Nonprofits welcome Palacio, an “unknown quantity”

Nonprofits welcome Palacio, an “unknown quantity”

January 11, 2016

Many nonprofit human service providers are cautiously optimistic about Herminia Palacio, the new leader appointed to manage the problems of poverty and homelessness in New York City. Mayor Bill de Blasio announced this past week that Palacio – who has never held public office in New York – would take over as Deputy Mayor for Health and Human Services at the end of January. The post has been vacant since Lilliam Barrios-Paoli’s departure in August.


Palacio will oversee a host of city agencies, including the Department of Health and Mental Hygiene, NYC Health + Hospitals, the Human Resources Administration, the Department of Homeless Services, the Administration for Children's Services, the Office of the Chief Medical Examiner, the Mayor’s Office to Combat Domestic Violence and the Office of Food Policy.

“I’m happy that they’re filling the position, frankly,” said Tony Hannigan, executive director of the Center for Urban Community Services. The appointment fills a leadership vacuum on the critical issue of homelessness, he said. But while Palacio’s resume looks impressive, he added, “she’s an unknown quantity to me.”

That sentiment was echoed by many providers and advocates, who nonetheless remained hopeful about Palacio’s upcoming tenure.


“I don’t know her personally and we haven’t worked with her,” said Jennifer Flynn, executive director of advocacy group VOCAL-NY. Nevertheless, she said VOCAL-NY has “a lot of faith in the mayor’s ability to pick good people,” lauding de Blasio’s existing “dream team” of Human Resources Agency Commissioner Steve Banks and Department of Health and Mental Hygiene Commissioner Mary Bassett. “She comes with a strong reputation, and with those commissioners in place,” Flynn said, “you can’t go wrong.”


Much of the mayor’s introduction of Palacio during a Jan. 5th press conference focused on her biography – a native of the Bronx whose blue-collar parents worked for the city. De Blasio also trumpeted her accomplishments working for health agencies in San Francisco managing the AIDS crisis and in Harris County, Texas, where she served as a top health official during the aftermath of Hurricane Katrina.

Palacio’s lack of New York City government experience has been of some concern, but those NY Nonprofit Media spoke with said they were satisfied with her qualifications as described by the mayor.

Nonprofits especially gravitated toward her message of interagency collaboration and a more personal approach to working with community organizations.

In a television interview with NY1 on Thursday, Palacio said the city required “a new type of leader” to build a “culture of health.” She described the need for “leaders who understand how to build relationships and keep relationships,” and “leaders who emerge from the community.”

“This is the kind of work I’ve done my entire life,” Palacio said.

The message has played well with nonprofit leaders across a number of areas.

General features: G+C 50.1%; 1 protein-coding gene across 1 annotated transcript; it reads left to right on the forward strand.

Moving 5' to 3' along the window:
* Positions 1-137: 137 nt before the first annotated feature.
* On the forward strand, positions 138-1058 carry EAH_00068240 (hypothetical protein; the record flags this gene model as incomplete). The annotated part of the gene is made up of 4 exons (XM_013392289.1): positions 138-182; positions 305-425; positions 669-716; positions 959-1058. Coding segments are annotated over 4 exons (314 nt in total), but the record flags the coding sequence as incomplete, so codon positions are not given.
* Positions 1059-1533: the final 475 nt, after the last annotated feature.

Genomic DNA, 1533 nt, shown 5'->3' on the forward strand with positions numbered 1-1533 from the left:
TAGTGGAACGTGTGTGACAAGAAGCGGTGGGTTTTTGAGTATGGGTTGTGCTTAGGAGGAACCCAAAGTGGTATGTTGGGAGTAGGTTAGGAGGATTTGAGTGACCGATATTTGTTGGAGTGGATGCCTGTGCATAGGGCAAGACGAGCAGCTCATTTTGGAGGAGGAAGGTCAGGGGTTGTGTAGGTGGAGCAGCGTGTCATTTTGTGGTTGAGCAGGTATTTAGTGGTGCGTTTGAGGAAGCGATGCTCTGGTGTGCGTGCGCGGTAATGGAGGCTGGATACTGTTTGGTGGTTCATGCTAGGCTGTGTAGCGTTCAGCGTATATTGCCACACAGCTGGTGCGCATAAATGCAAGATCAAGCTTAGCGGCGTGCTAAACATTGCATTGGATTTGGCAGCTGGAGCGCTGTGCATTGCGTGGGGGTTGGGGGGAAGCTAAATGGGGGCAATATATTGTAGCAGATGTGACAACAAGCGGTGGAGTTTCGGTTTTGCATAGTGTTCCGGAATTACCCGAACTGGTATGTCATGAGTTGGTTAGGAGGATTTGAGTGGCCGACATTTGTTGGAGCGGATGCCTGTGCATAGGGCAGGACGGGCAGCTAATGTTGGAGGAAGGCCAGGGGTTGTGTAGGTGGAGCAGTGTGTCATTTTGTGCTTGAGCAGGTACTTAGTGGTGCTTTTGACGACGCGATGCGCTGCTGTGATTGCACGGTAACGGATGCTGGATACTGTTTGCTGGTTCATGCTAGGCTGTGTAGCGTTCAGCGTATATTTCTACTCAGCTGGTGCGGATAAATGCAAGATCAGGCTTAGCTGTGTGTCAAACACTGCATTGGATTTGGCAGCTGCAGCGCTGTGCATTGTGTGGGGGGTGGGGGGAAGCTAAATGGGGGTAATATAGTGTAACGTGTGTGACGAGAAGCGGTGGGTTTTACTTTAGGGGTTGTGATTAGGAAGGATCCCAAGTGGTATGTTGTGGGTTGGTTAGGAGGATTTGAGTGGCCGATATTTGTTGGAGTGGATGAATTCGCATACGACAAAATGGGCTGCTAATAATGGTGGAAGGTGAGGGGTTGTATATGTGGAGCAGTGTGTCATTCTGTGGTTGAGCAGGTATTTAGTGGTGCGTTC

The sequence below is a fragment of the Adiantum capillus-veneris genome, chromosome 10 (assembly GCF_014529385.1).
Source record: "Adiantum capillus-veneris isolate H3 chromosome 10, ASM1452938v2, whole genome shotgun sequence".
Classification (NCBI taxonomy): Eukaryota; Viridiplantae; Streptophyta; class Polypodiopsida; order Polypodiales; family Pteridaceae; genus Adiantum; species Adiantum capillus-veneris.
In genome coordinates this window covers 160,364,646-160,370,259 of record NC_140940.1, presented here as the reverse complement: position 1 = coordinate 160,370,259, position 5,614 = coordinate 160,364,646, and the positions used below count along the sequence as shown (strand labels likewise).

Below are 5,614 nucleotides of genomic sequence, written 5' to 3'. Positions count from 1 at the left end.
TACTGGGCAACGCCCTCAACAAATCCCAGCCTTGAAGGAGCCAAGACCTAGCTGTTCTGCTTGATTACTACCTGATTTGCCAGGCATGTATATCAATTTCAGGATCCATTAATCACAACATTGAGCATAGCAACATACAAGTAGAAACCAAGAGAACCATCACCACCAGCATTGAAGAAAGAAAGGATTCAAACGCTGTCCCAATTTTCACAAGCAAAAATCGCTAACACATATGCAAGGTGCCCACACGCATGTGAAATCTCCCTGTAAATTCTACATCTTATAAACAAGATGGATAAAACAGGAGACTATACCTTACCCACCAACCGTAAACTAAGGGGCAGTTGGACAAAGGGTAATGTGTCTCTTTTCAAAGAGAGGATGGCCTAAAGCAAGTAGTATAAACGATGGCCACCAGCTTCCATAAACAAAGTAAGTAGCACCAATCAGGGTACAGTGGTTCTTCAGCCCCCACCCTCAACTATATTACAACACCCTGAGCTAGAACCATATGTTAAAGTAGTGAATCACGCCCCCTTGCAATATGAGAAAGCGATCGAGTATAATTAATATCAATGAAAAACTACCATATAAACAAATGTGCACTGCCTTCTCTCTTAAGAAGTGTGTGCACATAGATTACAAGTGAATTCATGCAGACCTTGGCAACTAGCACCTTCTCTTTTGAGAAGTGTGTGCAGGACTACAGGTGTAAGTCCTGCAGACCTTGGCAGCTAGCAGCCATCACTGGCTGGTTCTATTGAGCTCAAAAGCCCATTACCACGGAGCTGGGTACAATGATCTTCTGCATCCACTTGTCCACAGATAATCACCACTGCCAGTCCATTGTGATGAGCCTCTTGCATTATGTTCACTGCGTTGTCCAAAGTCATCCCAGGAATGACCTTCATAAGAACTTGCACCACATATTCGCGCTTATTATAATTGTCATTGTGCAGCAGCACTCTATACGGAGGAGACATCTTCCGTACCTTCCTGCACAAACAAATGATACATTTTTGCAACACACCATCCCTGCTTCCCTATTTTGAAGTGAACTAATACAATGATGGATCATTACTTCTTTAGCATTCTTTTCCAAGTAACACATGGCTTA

Christy Parque, executive director of Homeless Services United, said “we are especially heartened by the holistic perspective she will bring, which recognizes linkages between health and poverty and people’s ability to thrive in the community.”

“We are very happy the administration has filled this position and are looking forward to building a partnership with her to address the very significant challenges faced by the nonprofits themselves as well as the communities they serve across the city,” said Allison Sesso, executive director of the Human Services Council.

Some nonprofit leaders quietly expressed a lingering remorse over the resignation of Barrios-Paoli, who was a favorite among nonprofits in the human services field before she stepped down last August amid an outcry over the mayor’s perceived lack of action on homelessness. Barrios-Paoli had managed five city agencies under three mayors and had years of experience in leadership positions with New York City nonprofit organizations.


“(Barrios-Paoli) certainly was very respected, not only in the Latino community, but throughout the city of New York,” said Javier Nieves, chairman of the Campaign for Fair Latino Representation.

“The fact that this other lady is coming in – we find it laudable – we don’t know yet what she can do,” Nieves said, explaining that while he couldn’t speak to Palacio’s abilities, he was pleased that the mayor had kept the position filled by a Latino.

Still, Nieves said, the appointment doesn’t represent progress on the underrepresentation of Latinos in city government. “It’s almost like musical chairs, filling up those positions that were previously held by Latinos. So, there is no net gain here.”

The mayor made it clear that his new health and human services chief has a difficult task ahead, saying at the press conference that Palacio’s job was “clearly one of the toughest, more rigorous roles in local government anywhere in the country."

Weighing the unenviable task ahead of Palacio against her relative anonymity in the city’s nonprofit community, Hannigan summed up the feelings of many service providers and advocates. “My feeling is: Give her a chance.”

Frank Runyeon
Frank G. Runyeon
is City & State’s senior reporter. He covers state politics and investigations.